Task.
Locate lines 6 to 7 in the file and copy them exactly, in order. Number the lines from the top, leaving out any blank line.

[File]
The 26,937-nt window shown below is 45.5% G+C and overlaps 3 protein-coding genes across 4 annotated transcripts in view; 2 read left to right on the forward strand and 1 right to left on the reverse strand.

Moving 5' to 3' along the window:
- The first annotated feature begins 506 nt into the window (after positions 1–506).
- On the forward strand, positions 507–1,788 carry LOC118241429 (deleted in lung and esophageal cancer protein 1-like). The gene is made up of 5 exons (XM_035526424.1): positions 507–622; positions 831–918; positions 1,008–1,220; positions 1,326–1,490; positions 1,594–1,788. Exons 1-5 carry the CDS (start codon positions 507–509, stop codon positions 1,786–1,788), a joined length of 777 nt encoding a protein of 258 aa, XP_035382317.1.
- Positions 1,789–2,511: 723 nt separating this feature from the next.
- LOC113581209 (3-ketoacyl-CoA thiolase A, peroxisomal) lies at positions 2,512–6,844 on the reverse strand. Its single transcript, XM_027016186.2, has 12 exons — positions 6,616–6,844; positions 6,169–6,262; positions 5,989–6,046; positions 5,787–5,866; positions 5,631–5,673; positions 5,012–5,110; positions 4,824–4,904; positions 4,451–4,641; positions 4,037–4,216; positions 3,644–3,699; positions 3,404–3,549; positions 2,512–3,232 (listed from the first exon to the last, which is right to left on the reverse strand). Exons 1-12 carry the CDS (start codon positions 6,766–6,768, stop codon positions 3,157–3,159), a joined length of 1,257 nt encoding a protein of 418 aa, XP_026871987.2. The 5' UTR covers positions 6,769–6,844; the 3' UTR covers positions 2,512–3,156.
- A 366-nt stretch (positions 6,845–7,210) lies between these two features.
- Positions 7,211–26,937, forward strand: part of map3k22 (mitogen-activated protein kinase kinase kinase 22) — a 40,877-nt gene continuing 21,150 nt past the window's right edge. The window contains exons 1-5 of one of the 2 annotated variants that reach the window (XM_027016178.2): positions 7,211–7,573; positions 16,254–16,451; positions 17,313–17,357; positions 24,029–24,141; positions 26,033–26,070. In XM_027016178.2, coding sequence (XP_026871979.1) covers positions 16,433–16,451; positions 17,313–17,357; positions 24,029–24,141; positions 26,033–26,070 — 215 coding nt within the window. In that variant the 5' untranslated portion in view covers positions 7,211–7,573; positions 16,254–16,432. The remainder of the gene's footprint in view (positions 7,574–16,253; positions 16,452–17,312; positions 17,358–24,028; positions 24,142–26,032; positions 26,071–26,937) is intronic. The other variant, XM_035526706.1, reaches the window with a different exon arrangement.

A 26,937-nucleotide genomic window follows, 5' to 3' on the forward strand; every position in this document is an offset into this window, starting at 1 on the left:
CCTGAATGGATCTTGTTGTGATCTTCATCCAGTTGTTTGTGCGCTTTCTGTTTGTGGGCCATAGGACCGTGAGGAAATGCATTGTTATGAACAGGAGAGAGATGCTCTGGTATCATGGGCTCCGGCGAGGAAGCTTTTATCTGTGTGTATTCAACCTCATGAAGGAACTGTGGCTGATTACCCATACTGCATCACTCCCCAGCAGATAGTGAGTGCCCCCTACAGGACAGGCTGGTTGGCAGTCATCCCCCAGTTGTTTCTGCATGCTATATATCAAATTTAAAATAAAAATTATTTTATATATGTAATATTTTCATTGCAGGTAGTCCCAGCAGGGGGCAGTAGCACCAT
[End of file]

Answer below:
- LOC113581209 (3-ketoacyl-CoA thiolase A, peroxisomal) lies at positions 2,512–6,844 on the reverse strand. Its single transcript, XM_027016186.2, has 12 exons — positions 6,616–6,844; positions 6,169–6,262; positions 5,989–6,046; positions 5,787–5,866; positions 5,631–5,673; positions 5,012–5,110; positions 4,824–4,904; positions 4,451–4,641; positions 4,037–4,216; positions 3,644–3,699; positions 3,404–3,549; positions 2,512–3,232 (listed from the first exon to the last, which is right to left on the reverse strand). Exons 1-12 carry the CDS (start codon positions 6,766–6,768, stop codon positions 3,157–3,159), a joined length of 1,257 nt encoding a protein of 418 aa, XP_026871987.2. The 5' UTR covers positions 6,769–6,844; the 3' UTR covers positions 2,512–3,156.
- A 366-nt stretch (positions 6,845–7,210) lies between these two features.